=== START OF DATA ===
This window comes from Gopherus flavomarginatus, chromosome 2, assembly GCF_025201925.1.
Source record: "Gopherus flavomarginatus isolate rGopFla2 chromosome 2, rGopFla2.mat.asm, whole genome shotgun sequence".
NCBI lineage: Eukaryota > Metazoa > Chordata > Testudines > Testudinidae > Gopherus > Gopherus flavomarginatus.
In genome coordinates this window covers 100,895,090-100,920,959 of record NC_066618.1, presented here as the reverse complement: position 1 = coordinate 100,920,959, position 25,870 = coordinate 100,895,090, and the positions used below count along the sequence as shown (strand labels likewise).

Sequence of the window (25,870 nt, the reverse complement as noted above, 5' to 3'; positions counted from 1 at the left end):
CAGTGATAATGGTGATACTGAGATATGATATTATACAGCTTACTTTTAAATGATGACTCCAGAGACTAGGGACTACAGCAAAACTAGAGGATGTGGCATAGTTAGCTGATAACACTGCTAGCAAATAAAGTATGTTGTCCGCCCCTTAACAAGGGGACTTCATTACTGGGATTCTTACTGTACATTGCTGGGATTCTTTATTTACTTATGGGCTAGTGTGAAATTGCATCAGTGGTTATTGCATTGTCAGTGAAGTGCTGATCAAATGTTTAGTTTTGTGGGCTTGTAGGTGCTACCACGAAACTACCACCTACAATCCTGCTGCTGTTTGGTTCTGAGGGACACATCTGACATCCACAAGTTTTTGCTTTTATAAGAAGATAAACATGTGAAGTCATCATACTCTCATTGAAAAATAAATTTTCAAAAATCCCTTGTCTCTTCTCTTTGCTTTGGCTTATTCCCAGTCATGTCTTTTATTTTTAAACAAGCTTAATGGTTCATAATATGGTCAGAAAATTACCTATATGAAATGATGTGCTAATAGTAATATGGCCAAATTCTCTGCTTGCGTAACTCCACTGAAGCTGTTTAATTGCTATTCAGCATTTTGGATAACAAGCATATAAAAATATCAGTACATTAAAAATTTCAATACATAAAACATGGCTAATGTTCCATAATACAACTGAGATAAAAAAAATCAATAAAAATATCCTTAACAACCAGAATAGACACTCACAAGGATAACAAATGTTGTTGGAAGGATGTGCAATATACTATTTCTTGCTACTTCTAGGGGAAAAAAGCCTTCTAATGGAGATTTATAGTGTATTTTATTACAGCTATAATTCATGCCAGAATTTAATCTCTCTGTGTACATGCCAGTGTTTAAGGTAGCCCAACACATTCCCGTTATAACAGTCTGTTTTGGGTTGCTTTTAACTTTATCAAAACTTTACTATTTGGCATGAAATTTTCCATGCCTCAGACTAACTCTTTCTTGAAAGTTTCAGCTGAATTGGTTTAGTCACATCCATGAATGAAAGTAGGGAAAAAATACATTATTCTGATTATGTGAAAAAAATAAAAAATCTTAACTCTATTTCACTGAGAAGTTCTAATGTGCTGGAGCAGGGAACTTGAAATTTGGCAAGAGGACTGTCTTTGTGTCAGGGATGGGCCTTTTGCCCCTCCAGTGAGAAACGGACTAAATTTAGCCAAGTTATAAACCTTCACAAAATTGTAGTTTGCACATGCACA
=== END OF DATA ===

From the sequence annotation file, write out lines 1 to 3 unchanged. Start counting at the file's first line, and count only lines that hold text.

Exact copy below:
This window comes from Gopherus flavomarginatus, chromosome 2, assembly GCF_025201925.1.
Source record: "Gopherus flavomarginatus isolate rGopFla2 chromosome 2, rGopFla2.mat.asm, whole genome shotgun sequence".
NCBI lineage: Eukaryota > Metazoa > Chordata > Testudines > Testudinidae > Gopherus > Gopherus flavomarginatus.